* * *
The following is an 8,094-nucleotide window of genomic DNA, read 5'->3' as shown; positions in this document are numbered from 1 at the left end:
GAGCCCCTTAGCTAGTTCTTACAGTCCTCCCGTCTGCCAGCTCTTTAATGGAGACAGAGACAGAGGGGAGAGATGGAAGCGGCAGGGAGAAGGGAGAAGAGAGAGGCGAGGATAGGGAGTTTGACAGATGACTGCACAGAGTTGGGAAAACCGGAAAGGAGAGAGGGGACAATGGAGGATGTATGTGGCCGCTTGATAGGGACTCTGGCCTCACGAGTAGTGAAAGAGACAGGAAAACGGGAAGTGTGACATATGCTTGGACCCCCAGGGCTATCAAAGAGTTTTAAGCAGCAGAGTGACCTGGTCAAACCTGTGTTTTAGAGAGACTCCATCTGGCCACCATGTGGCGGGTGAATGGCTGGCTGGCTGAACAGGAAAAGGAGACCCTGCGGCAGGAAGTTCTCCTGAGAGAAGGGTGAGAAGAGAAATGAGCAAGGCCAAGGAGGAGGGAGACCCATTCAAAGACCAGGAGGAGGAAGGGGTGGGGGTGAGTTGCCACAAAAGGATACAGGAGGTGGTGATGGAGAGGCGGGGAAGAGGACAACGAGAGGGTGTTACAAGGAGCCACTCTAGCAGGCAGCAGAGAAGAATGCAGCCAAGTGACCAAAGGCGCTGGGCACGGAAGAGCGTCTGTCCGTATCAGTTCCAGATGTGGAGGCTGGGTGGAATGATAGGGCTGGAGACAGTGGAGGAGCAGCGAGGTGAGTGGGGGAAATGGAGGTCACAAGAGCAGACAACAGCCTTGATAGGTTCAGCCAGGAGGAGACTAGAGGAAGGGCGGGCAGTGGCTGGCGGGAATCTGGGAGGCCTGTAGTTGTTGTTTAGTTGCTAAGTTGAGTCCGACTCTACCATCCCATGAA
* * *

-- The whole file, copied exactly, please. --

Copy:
The following is an 8,094-nucleotide window of genomic DNA, read 5'->3' as shown; positions in this document are numbered from 1 at the left end:
GAGCCCCTTAGCTAGTTCTTACAGTCCTCCCGTCTGCCAGCTCTTTAATGGAGACAGAGACAGAGGGGAGAGATGGAAGCGGCAGGGAGAAGGGAGAAGAGAGAGGCGAGGATAGGGAGTTTGACAGATGACTGCACAGAGTTGGGAAAACCGGAAAGGAGAGAGGGGACAATGGAGGATGTATGTGGCCGCTTGATAGGGACTCTGGCCTCACGAGTAGTGAAAGAGACAGGAAAACGGGAAGTGTGACATATGCTTGGACCCCCAGGGCTATCAAAGAGTTTTAAGCAGCAGAGTGACCTGGTCAAACCTGTGTTTTAGAGAGACTCCATCTGGCCACCATGTGGCGGGTGAATGGCTGGCTGGCTGAACAGGAAAAGGAGACCCTGCGGCAGGAAGTTCTCCTGAGAGAAGGGTGAGAAGAGAAATGAGCAAGGCCAAGGAGGAGGGAGACCCATTCAAAGACCAGGAGGAGGAAGGGGTGGGGGTGAGTTGCCACAAAAGGATACAGGAGGTGGTGATGGAGAGGCGGGGAAGAGGACAACGAGAGGGTGTTACAAGGAGCCACTCTAGCAGGCAGCAGAGAAGAATGCAGCCAAGTGACCAAAGGCGCTGGGCACGGAAGAGCGTCTGTCCGTATCAGTTCCAGATGTGGAGGCTGGGTGGAATGATAGGGCTGGAGACAGTGGAGGAGCAGCGAGGTGAGTGGGGGAAATGGAGGTCACAAGAGCAGACAACAGCCTTGATAGGTTCAGCCAGGAGGAGACTAGAGGAAGGGCGGGCAGTGGCTGGCGGGAATCTGGGAGGCCTGTAGTTGTTGTTTAGTTGCTAAGTTGAGTCCGACTCTACCATCCCATGAA